The famed Wall Drug, known to all who've driven across South Dakota and spoken of in reverent tones by serious road trippers, has become a travel icon in its own right, almost as famous as the nearby Badlands and an almost requisite stop on the way to Mount Rushmore. In the process, it's become the South of the Border of the north, a notorious notch in the belt for those who seek out Americana of the highest order and chuckle at the provincialism of a place that brags about being written up in People magazine.
But does it suck? Not really! It’s the most earnest roadside attraction conceivable, which makes perfect sense in this most irony-free part of the country where being neighborly is a mandate simply because there aren’t many people around.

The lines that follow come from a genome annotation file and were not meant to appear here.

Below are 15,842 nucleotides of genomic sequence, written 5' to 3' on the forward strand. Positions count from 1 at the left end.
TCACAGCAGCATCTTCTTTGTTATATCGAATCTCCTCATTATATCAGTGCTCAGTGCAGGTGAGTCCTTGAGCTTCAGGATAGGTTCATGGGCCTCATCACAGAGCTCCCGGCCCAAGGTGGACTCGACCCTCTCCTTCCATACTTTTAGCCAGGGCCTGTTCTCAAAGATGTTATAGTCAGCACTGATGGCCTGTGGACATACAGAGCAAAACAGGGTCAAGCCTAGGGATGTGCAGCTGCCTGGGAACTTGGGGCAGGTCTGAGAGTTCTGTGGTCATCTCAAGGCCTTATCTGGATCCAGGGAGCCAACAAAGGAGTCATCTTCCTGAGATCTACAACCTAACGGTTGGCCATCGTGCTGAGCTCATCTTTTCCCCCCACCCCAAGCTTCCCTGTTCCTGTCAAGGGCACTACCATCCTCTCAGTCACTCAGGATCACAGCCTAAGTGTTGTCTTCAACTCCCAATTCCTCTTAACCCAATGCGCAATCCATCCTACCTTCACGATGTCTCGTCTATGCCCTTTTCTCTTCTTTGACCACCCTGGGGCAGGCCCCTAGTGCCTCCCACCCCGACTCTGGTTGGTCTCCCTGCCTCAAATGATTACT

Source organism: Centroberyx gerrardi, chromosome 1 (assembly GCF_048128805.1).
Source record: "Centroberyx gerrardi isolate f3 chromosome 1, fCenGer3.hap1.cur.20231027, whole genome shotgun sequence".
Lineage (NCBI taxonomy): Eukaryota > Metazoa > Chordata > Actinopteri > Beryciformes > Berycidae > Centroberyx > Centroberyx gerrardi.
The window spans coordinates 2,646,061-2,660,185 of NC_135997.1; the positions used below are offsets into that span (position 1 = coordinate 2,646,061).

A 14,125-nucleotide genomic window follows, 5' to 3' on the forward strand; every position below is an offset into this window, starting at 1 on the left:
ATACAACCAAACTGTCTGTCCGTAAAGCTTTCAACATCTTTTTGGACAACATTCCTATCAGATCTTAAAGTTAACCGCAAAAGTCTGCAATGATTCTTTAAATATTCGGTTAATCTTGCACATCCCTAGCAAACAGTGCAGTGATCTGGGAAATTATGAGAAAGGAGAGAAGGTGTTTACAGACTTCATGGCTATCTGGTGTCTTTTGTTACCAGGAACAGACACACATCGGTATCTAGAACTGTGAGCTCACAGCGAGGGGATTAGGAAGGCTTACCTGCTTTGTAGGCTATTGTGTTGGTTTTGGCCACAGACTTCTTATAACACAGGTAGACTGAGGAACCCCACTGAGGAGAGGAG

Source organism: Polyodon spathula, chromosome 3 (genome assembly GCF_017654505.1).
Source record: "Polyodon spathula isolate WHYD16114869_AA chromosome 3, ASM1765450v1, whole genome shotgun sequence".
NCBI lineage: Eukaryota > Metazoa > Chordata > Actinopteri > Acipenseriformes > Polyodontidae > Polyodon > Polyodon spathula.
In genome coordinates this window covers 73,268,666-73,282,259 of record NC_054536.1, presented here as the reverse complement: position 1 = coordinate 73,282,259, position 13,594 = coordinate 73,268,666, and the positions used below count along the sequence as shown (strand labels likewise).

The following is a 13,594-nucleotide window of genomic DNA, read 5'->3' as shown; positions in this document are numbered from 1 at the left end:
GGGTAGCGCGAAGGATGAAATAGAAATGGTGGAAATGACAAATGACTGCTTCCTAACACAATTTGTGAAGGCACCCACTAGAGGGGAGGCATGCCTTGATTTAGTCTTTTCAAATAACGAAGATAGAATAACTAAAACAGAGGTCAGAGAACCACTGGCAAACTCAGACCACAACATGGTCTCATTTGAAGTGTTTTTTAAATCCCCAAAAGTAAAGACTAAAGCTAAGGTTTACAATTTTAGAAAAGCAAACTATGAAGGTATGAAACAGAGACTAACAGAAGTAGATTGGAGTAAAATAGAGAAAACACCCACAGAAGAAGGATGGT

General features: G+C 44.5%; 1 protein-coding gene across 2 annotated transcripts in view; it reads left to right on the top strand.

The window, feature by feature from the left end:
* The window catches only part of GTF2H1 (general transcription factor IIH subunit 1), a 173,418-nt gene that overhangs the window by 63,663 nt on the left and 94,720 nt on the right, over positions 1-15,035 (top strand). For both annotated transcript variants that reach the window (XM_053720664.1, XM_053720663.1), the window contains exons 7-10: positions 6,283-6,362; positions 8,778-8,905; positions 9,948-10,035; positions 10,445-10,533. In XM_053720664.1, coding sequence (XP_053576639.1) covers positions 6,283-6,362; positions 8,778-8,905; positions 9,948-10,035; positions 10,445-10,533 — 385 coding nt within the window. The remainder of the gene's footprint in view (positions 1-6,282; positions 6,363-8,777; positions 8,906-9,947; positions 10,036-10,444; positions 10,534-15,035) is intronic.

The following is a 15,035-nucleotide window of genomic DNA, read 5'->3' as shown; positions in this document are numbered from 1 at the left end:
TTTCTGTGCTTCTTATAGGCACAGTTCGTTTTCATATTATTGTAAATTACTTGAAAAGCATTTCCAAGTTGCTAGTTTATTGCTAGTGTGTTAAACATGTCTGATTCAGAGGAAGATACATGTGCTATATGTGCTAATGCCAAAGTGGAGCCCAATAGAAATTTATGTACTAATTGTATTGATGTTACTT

Sure there are jackalopes on the walls, personalized wallets for sale, cowboy boots, tacky art, T-shirts and crystal jewelry. But there are also neighbors, gathered around the coffee pot, where a nickel still buys you a mug as long as you're friendly enough to enjoy it with other folks in the dining room instead of rushing back out on the road.
This is a rest stop from the era when you really would stop to rest, rather than pull off the interstate, gas up and go. It's a rest stop worth taking because once the roads get this long -- and the roads here do get long -- you really do need more than a few minutes to decompress before facing the next stretch of asphalt.
Maybe that's why Wall Drug has peppered 300 miles of I-90 with billboards galore, from Sioux Falls all the way to Wall (much like South of the Border does in North and South Carolina). They're less advertisement for the pit stop than progress markers for your journey, totems of your achievement for navigating the epic drive across the prairie. The closer you get to Wall Drug and its neighborly vibe, the signs tell the brave drivers who've elected to make this pilgrimage, the closer you are to home.
Here's what to expect, as cropped from photos taken by Paul Brady on a recent trip across South Dakota on I-90: